Cel Damage Defies Laws of Physics'Cel Damage' Defies Laws of Physics
By Gene Emery
PROVIDENCE, R.I. (Reuters) - There are two kinds of physics: Real-world physics that explains why black holes can suck up everything like a super-charged Hoover vacuum, and why people who think it's OK to bite the insulation off live wires don't live to share the experience.
And then there are cartoon physics. They don't explain much of anything, but they let you pull a 300-pound hammer out of your back pocket, and will delay you from plunging into a canyon even after you have run full-steam off the cliff.
A lot of PC and console racing games brag about using real-world physics to control the car's movements, even though your vehicle never gets so much as a dent after crashing into every trestle, barrel and hot-dog vendor on the street.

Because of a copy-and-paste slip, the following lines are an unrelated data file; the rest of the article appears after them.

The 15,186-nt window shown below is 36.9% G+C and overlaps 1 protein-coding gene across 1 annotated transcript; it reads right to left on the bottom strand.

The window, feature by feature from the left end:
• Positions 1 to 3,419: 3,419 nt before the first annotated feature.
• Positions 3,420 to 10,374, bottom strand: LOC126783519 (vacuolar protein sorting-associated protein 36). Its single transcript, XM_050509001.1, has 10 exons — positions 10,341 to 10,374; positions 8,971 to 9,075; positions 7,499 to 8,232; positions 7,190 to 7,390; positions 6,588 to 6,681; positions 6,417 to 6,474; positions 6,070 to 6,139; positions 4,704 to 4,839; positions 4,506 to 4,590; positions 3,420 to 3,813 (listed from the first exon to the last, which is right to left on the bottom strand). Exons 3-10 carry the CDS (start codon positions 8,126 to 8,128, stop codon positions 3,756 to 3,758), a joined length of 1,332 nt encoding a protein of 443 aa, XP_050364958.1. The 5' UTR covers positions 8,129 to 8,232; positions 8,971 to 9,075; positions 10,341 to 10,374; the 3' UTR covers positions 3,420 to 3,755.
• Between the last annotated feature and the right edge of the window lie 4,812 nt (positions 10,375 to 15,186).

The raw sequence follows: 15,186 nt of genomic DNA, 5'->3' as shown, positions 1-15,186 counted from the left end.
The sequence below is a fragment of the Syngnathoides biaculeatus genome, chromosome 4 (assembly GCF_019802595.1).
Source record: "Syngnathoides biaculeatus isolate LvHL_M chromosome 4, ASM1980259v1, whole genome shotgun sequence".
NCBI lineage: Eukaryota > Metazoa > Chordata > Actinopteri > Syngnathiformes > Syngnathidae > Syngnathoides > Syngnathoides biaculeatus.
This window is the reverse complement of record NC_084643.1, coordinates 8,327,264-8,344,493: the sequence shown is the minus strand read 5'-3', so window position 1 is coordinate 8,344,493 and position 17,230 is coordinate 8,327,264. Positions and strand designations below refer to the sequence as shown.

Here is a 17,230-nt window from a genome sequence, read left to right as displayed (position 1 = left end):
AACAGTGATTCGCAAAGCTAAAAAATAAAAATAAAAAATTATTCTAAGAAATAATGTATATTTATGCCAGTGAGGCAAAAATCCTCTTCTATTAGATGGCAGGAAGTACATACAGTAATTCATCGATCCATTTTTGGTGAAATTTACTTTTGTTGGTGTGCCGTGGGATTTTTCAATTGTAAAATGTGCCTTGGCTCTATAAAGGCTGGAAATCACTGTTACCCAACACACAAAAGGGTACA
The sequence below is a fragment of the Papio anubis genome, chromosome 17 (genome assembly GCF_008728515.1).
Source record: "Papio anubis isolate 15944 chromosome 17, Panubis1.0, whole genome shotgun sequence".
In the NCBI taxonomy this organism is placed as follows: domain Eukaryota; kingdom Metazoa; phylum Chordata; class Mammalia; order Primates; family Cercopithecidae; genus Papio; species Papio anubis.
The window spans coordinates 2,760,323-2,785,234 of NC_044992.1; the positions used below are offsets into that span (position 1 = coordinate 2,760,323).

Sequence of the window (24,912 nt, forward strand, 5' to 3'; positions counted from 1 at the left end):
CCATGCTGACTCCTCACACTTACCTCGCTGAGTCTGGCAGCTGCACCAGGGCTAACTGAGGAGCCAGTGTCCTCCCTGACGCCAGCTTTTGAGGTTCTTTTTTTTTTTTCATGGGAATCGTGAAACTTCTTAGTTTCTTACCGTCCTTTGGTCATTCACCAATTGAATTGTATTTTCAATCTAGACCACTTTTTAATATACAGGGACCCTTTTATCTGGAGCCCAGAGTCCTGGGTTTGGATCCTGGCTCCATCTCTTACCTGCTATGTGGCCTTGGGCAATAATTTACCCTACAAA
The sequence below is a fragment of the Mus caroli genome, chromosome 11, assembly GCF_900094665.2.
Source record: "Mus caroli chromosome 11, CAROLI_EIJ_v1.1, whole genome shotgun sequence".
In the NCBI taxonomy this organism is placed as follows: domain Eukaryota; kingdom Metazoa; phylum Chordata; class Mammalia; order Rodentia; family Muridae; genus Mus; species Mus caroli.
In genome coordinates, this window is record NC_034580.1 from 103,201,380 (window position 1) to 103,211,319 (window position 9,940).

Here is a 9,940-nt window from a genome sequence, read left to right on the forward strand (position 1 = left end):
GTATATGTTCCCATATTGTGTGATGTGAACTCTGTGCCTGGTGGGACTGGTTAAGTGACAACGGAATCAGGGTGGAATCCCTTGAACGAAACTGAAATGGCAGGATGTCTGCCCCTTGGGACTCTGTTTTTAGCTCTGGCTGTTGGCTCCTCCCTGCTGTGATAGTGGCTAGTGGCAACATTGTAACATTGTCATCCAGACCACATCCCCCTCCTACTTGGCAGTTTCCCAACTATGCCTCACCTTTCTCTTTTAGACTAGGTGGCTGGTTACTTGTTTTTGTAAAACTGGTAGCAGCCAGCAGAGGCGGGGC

"Cel Damage", the $50 XboX racing game from Electronic Arts just released for GameCube, is a refreshing change. Real-world physics don't apply here. In fact, it revels in being pure cartoon.
Giant hammers smash other cars and their drivers. Oversized chain saws slice through opponents like a knife through moldy brie. Cars twist and turn as they take the corners. And if you make the mistake of driving off the edge of a cliff, the game seems ready to give you a moment to back up onto solid ground instead of falling.
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